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Research shows young people to bear brunt of rising homelessness

Posted on 5 December 2012

More people are becoming homeless in England as the impacts of cuts to housing benefit start to bite against the backdrop of the continuing economic downturn – with young people and families with children first in the firing line, new research has revealed.

The Homelessness Monitor is a major five-year independent study into the impact of the economic downturn and policy developments on homelessness across the UK. This is the second year of the study to be published by homelessness charity Crisis and undertaken by researchers from the University of York and Heriot-Watt University.

This new independent analysis highlights how homelessness in all its forms is continuing to rise in England. Reforms to welfare and housing, particularly cuts to housing benefit, are already having an impact and combined with the continuing economic downturn, making more people vulnerable to homelessness. The report also says there is much worse to come, particularly for young people and families with children.

Leslie Morphy, Chief Executive of Crisis, said: “The research is clear; young people are bearing a disproportionate burden of the cuts, yet the Coalition seems set to increase the pressure by abolishing housing benefit for under-25s. If we carry on, rising rates of homelessness will accelerate – a disaster for those affected and bad for us all.”

So far, The Homelessness Monitor: England, has been released, with Scotland, Wales and Northern Ireland to follow.

Professor Steve Wilcox, from York’s Centre for Housing Policy (CHP), played a key role in the research. He said: “This report shows the growing impact of the continuing economic downturn and austerity measures on low income households in the housing market. The greatest concerns are about the impact of welfare reforms on both younger people, and larger families.”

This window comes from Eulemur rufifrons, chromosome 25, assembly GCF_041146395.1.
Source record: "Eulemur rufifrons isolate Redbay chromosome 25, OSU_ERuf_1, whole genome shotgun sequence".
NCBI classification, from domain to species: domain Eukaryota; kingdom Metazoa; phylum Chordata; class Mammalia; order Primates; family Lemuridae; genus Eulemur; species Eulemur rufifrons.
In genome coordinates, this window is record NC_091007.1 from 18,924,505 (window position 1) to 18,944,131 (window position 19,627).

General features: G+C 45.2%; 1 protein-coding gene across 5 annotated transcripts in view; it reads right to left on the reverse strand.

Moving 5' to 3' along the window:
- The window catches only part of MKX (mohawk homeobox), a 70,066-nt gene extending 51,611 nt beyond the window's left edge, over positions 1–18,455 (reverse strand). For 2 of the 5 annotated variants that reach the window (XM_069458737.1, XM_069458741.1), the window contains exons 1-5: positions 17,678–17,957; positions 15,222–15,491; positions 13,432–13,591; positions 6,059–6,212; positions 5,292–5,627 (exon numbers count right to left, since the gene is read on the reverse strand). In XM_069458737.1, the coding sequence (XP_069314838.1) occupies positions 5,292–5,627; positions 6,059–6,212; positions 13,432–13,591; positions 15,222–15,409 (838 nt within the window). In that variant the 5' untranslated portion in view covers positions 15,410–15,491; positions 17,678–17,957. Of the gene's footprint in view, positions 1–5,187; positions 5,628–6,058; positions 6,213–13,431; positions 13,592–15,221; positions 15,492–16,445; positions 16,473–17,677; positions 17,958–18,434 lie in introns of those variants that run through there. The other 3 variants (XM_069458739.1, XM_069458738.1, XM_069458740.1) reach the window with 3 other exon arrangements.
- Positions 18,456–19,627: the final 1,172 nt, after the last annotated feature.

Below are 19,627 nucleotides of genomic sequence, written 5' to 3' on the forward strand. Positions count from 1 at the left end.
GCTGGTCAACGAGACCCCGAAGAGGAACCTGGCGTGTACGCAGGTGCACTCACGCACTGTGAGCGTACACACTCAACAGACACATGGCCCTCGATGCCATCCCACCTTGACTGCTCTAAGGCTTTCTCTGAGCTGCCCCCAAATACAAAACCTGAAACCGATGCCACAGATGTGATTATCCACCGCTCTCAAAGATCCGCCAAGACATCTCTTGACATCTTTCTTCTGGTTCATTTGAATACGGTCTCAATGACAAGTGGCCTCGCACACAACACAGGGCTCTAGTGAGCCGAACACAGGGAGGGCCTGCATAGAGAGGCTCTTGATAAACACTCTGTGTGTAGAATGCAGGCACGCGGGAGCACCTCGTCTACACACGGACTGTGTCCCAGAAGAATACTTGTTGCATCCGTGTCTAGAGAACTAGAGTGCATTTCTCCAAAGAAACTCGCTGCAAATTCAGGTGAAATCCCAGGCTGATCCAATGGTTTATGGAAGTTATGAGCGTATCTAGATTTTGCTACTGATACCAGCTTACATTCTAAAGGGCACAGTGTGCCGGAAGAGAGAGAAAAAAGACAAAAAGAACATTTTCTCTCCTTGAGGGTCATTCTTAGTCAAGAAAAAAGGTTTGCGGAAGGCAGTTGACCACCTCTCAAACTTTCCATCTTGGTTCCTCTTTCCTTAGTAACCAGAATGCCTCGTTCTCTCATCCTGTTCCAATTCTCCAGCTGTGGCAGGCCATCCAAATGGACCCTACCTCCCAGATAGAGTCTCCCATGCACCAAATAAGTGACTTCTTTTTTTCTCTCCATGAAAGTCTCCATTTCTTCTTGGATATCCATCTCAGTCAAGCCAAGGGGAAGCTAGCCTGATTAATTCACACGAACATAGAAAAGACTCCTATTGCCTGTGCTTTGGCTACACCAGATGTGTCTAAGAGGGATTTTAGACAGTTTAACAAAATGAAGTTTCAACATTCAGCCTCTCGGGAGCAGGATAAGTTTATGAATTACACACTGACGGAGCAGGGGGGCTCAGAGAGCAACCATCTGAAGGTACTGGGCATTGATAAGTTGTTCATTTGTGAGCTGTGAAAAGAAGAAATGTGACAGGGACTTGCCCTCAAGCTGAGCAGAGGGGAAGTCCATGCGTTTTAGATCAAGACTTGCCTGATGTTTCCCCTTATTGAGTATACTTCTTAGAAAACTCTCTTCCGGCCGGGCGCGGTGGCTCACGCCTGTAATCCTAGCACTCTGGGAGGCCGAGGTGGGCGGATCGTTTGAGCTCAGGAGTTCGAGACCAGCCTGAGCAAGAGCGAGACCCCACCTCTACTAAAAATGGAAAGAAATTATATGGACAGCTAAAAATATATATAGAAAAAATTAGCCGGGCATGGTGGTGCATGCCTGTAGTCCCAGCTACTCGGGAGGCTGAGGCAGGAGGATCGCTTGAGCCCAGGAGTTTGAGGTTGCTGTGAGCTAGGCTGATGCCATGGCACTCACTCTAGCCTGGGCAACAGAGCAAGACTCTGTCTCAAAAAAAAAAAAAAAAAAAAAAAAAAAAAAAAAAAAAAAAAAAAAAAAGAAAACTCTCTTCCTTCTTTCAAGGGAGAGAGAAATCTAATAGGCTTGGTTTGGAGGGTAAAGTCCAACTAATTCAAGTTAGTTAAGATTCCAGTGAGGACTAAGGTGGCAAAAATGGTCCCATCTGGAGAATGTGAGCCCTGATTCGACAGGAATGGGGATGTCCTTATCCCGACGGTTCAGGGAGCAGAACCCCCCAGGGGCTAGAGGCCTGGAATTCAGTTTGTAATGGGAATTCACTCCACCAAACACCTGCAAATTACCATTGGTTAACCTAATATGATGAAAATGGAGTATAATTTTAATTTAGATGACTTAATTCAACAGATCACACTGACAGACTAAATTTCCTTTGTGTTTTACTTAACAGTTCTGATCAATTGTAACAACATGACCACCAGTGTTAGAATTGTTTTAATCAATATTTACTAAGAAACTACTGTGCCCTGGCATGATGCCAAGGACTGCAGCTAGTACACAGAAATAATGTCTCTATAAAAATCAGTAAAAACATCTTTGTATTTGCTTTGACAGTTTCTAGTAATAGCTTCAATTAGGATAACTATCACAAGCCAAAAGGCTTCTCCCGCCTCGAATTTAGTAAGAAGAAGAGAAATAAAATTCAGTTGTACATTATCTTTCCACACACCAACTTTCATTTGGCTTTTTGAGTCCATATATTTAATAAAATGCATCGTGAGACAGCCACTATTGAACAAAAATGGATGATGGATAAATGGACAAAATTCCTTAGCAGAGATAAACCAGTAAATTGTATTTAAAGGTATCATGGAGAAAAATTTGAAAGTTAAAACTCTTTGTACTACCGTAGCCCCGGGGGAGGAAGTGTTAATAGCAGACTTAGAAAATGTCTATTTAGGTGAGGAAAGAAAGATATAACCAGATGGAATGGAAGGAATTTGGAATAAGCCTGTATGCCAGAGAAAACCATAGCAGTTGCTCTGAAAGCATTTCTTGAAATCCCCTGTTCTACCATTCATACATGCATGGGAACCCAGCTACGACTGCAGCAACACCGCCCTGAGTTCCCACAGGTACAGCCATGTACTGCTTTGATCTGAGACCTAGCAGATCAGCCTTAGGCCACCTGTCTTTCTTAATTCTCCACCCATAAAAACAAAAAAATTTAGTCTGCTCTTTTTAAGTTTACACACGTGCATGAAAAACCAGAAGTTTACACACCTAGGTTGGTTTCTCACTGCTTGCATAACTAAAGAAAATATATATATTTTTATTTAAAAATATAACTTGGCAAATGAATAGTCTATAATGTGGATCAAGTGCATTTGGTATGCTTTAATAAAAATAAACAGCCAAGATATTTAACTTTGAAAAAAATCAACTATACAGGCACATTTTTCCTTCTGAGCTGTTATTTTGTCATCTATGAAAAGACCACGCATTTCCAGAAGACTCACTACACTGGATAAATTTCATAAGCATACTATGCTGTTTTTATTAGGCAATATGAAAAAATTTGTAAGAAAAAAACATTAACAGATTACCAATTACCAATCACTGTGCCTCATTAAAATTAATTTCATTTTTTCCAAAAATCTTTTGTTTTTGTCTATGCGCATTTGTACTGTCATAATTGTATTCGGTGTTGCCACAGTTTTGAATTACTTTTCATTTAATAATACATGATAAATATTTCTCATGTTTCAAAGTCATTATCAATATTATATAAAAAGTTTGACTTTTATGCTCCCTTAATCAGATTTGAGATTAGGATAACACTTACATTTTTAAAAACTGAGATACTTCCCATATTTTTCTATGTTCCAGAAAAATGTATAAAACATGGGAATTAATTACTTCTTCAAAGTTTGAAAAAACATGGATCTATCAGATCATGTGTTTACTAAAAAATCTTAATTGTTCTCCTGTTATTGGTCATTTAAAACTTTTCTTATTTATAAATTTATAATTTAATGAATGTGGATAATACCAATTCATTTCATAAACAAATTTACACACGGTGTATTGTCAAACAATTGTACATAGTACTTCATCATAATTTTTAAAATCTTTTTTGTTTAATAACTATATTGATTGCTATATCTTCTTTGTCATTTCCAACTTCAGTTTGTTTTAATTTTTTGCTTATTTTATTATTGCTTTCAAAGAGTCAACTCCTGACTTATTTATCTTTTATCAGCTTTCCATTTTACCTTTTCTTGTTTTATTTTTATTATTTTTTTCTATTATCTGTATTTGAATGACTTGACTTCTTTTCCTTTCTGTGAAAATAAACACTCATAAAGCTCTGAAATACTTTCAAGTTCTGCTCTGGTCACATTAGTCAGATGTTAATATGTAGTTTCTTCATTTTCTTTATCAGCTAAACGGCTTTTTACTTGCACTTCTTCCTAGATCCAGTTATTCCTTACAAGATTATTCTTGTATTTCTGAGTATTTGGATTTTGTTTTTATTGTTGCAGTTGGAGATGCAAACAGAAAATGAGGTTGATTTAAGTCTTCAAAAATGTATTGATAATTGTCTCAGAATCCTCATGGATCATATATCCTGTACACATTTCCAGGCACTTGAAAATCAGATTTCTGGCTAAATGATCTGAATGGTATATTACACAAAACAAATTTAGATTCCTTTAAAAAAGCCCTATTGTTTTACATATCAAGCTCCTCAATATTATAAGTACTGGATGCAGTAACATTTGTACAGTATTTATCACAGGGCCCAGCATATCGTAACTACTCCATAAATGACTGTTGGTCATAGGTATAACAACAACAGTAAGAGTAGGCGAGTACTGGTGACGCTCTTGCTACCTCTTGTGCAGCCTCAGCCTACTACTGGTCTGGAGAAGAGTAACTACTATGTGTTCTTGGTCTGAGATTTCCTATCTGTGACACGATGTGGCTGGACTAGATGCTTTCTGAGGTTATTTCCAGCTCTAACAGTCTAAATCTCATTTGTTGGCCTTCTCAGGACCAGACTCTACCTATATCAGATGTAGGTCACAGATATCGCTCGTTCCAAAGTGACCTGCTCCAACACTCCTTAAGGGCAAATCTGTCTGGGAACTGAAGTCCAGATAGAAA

The research was led by Professor Suzanne Fitzpatrick from Heriot-Watt University, a former Director of CHP. She said: “When we put all the evidence together for the Homelessness Monitor the conclusion was clear: the strain of the economic downturn, combined with radical welfare cuts and growing housing market pressures, means increasing numbers of people are going to become homeless. As the buffers that have traditionally saved people from homelessness are dismantled we expect to see this increase accelerate – particularly with families and younger people who are being hardest hit.”

Key findings of the research:

  • Visible forms of homelessness are continuing to rise sharply. Nationally in England, the number of people sleeping rough has risen 23% over the past year – in London the figure is even more dramatic at 43% - an increase more dramatic than anything seen since the 90s. Since 2009 there has been a 34% increase in households accepted as homeless by their local council each quarter. Temporary accommodation placements have also risen, with B&B hotel placements almost doubling over the past two years, with an even greater increase for families with children.
  • Hidden homelessness is rising – including people forced to live in concealed, overcrowded and shared households – since before the current recession, reflecting mainly housing access and demographic pressures. Overcrowding has increased markedly since 2003, from 2.4% to 3% of all households - some 670,000 households in England.
  • Almost all aspects of the coalition government’s welfare reforms have problematic implications for homelessness. The research is clear that the welfare safety net is what breaks the direct link between unemployment or low income and homelessness.